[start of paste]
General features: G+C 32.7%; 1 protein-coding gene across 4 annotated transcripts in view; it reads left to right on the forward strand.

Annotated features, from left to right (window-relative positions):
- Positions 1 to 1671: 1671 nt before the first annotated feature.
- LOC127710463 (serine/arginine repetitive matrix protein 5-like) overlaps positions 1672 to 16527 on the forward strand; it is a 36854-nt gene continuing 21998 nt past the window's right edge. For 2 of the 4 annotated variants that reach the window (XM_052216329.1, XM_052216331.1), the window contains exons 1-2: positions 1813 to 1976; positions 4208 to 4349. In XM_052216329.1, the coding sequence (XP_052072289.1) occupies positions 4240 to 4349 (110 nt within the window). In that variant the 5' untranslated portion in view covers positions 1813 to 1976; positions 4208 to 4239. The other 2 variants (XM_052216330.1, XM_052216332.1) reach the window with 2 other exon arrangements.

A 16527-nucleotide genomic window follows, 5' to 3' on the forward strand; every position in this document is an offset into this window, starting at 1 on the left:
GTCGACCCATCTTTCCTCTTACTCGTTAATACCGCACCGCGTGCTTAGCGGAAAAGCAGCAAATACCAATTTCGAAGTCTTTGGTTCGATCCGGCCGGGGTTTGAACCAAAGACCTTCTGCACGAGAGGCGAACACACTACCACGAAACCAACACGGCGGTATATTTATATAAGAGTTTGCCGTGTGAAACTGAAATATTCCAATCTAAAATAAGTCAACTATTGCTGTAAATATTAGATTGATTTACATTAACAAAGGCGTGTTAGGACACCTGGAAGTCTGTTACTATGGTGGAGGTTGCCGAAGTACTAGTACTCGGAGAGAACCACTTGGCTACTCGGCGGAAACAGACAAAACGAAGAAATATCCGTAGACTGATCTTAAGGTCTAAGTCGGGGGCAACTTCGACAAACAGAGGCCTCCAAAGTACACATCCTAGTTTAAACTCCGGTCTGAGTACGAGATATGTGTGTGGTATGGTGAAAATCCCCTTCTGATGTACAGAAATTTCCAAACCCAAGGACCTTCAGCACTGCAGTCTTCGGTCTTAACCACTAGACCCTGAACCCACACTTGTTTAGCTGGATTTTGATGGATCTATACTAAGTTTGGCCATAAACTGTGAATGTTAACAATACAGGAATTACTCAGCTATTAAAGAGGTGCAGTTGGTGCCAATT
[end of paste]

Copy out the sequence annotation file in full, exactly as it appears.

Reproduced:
General features: G+C 32.7%; 1 protein-coding gene across 4 annotated transcripts in view; it reads left to right on the forward strand.

Annotated features, from left to right (window-relative positions):
- Positions 1 to 1671: 1671 nt before the first annotated feature.
- LOC127710463 (serine/arginine repetitive matrix protein 5-like) overlaps positions 1672 to 16527 on the forward strand; it is a 36854-nt gene continuing 21998 nt past the window's right edge. For 2 of the 4 annotated variants that reach the window (XM_052216329.1, XM_052216331.1), the window contains exons 1-2: positions 1813 to 1976; positions 4208 to 4349. In XM_052216329.1, the coding sequence (XP_052072289.1) occupies positions 4240 to 4349 (110 nt within the window). In that variant the 5' untranslated portion in view covers positions 1813 to 1976; positions 4208 to 4239. The other 2 variants (XM_052216330.1, XM_052216332.1) reach the window with 2 other exon arrangements.

A 16527-nucleotide genomic window follows, 5' to 3' on the forward strand; every position in this document is an offset into this window, starting at 1 on the left:
GTCGACCCATCTTTCCTCTTACTCGTTAATACCGCACCGCGTGCTTAGCGGAAAAGCAGCAAATACCAATTTCGAAGTCTTTGGTTCGATCCGGCCGGGGTTTGAACCAAAGACCTTCTGCACGAGAGGCGAACACACTACCACGAAACCAACACGGCGGTATATTTATATAAGAGTTTGCCGTGTGAAACTGAAATATTCCAATCTAAAATAAGTCAACTATTGCTGTAAATATTAGATTGATTTACATTAACAAAGGCGTGTTAGGACACCTGGAAGTCTGTTACTATGGTGGAGGTTGCCGAAGTACTAGTACTCGGAGAGAACCACTTGGCTACTCGGCGGAAACAGACAAAACGAAGAAATATCCGTAGACTGATCTTAAGGTCTAAGTCGGGGGCAACTTCGACAAACAGAGGCCTCCAAAGTACACATCCTAGTTTAAACTCCGGTCTGAGTACGAGATATGTGTGTGGTATGGTGAAAATCCCCTTCTGATGTACAGAAATTTCCAAACCCAAGGACCTTCAGCACTGCAGTCTTCGGTCTTAACCACTAGACCCTGAACCCACACTTGTTTAGCTGGATTTTGATGGATCTATACTAAGTTTGGCCATAAACTGTGAATGTTAACAATACAGGAATTACTCAGCTATTAAAGAGGTGCAGTTGGTGCCAATT